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Introduction & Overview of The Golden Bough

This Study Guide consists of approximately 49 pages of chapter summaries, quotes, character analysis, themes, and more - everything you need to sharpen your knowledge of The Golden Bough.
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The Golden Bough Summary & Study Guide Description

The Golden Bough Summary & Study Guide includes comprehensive information and analysis to help you understand the book. This study guide contains the following sections:

This detailed literature summary also contains Further Reading on The Golden Bough by James Frazer.

Ever since its first edition in 1890, The Golden Bough has been considered a major influence in the development of western thought. In this book, Sir James G. Frazer, a Cambridge researcher trained in classical literature, outlines ancient myths and folk legends, proposing that all civilizations go through three stages of development: belief in magic leads to organized religion, which eventually leads to faith in the powers of science. Frazer's literary style raised interest in the ideas of other world cultures at a time when western societies considered the peoples of Africa and Asia to be the products of "primitive" thought. In addition, his attempts to identify the basic story motifs to which all human beings respond was carried forth in the twentieth century by psychologists such as Carl Jung, who developed the idea of the collective unconscious, and by such literary masters as James Joyce and T. S. Eliot.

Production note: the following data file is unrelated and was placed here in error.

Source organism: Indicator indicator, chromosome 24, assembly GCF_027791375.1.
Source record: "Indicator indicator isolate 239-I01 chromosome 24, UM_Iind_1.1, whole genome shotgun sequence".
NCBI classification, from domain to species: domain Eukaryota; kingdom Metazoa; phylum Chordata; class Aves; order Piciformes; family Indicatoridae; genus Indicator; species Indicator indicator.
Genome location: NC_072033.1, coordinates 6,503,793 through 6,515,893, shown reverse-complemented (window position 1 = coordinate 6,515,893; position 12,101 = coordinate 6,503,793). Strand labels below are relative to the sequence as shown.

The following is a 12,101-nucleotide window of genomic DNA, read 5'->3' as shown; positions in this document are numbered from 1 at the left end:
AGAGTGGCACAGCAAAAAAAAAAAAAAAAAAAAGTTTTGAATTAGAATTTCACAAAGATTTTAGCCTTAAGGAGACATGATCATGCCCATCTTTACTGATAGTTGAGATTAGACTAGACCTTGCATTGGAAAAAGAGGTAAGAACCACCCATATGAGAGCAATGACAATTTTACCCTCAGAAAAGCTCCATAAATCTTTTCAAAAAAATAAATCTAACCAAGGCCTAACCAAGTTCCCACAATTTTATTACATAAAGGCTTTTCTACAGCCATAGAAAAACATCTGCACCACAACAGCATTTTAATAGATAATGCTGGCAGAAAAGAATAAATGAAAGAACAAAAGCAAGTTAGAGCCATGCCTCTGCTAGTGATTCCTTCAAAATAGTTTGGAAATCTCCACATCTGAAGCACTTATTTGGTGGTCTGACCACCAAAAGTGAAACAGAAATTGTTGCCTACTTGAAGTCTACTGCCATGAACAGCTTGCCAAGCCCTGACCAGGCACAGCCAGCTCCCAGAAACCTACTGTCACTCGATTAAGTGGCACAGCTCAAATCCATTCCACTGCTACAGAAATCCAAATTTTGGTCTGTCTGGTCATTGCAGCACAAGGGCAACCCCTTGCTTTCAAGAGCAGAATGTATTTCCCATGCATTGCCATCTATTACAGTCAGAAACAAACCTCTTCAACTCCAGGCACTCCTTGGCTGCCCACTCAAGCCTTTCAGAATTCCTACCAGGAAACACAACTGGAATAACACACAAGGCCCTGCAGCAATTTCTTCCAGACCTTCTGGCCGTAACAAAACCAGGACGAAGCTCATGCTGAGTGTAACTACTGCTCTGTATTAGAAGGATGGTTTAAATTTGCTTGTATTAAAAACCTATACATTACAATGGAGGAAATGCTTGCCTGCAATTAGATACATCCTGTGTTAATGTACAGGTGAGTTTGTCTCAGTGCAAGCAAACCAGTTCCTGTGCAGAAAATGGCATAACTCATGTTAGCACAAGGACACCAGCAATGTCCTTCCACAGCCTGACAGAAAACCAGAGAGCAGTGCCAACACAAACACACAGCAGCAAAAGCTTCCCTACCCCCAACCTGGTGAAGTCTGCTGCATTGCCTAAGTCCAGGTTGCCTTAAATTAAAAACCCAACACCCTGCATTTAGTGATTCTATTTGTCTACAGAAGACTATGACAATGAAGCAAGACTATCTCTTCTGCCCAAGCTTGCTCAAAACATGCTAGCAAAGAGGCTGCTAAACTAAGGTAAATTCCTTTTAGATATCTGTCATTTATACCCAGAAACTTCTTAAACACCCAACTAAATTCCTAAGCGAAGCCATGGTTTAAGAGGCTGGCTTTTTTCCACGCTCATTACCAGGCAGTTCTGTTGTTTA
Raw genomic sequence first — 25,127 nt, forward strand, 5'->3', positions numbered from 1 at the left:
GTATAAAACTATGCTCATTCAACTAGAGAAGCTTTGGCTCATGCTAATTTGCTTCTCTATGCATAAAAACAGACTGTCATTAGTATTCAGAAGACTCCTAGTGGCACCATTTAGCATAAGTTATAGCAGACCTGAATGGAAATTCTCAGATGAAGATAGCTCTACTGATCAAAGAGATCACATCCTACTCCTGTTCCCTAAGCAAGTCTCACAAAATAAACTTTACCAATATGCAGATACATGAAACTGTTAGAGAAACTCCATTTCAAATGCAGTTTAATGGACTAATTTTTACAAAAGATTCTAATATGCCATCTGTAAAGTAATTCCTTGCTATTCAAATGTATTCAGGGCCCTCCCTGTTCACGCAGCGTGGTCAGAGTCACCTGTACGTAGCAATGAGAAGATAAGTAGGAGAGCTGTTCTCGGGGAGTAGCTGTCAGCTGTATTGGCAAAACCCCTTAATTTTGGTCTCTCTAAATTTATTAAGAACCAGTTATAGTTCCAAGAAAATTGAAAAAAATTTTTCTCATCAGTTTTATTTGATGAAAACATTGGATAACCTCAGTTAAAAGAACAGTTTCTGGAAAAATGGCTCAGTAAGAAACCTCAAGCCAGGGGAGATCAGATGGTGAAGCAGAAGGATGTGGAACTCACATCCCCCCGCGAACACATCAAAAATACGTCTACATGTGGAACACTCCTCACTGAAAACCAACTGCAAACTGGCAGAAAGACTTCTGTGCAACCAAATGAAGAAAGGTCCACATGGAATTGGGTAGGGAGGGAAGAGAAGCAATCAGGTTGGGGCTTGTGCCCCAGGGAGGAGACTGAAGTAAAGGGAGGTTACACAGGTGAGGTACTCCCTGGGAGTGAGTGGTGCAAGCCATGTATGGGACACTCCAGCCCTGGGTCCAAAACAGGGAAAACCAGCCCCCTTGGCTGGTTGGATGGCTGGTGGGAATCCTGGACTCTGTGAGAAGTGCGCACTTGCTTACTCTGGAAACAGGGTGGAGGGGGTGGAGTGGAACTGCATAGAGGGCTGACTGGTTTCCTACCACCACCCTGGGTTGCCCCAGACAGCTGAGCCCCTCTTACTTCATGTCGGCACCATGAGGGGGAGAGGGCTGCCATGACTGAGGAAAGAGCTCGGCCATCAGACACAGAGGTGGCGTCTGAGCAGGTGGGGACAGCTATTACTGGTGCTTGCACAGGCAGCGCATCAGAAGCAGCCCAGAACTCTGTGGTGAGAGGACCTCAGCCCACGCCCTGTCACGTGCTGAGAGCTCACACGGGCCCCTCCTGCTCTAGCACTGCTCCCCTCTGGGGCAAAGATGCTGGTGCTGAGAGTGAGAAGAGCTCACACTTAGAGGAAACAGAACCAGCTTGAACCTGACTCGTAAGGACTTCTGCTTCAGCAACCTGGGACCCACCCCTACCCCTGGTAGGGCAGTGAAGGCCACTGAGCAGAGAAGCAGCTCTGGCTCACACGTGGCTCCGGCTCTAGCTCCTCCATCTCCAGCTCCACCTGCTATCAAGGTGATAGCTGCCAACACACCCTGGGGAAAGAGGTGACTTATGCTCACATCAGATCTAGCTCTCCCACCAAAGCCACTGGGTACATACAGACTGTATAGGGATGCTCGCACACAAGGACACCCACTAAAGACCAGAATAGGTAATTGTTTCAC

Frazer went on to expand the original book, first to a two-volume set and then to a total of thirteen volumes, before editing it down to one concise volume, which is the one that is most commonly read today. Over time, the book's reputation has changed. While it was once considered to be an important study in comparative anthropology, many social scientists later found fault with the methods that Frazer used in collecting materials: he never spoke directly to people of the cultures about which he wrote, but instead he relied on other researchers' findings and on questionnaires that he gave to people who traveled to other lands. Frazer's conclusions are generally considered unreliable because he did not follow sound scientific procedures, but The Golden Bough is still revered as a wellwritten introduction to the subject of comparative religion.

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This section contains 289 words
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Nonfiction Classics for Students
The Golden Bough from Nonfiction Classics for Students. ©2005-2006 Thomson Gale, a part of the Thomson Corporation. All rights reserved.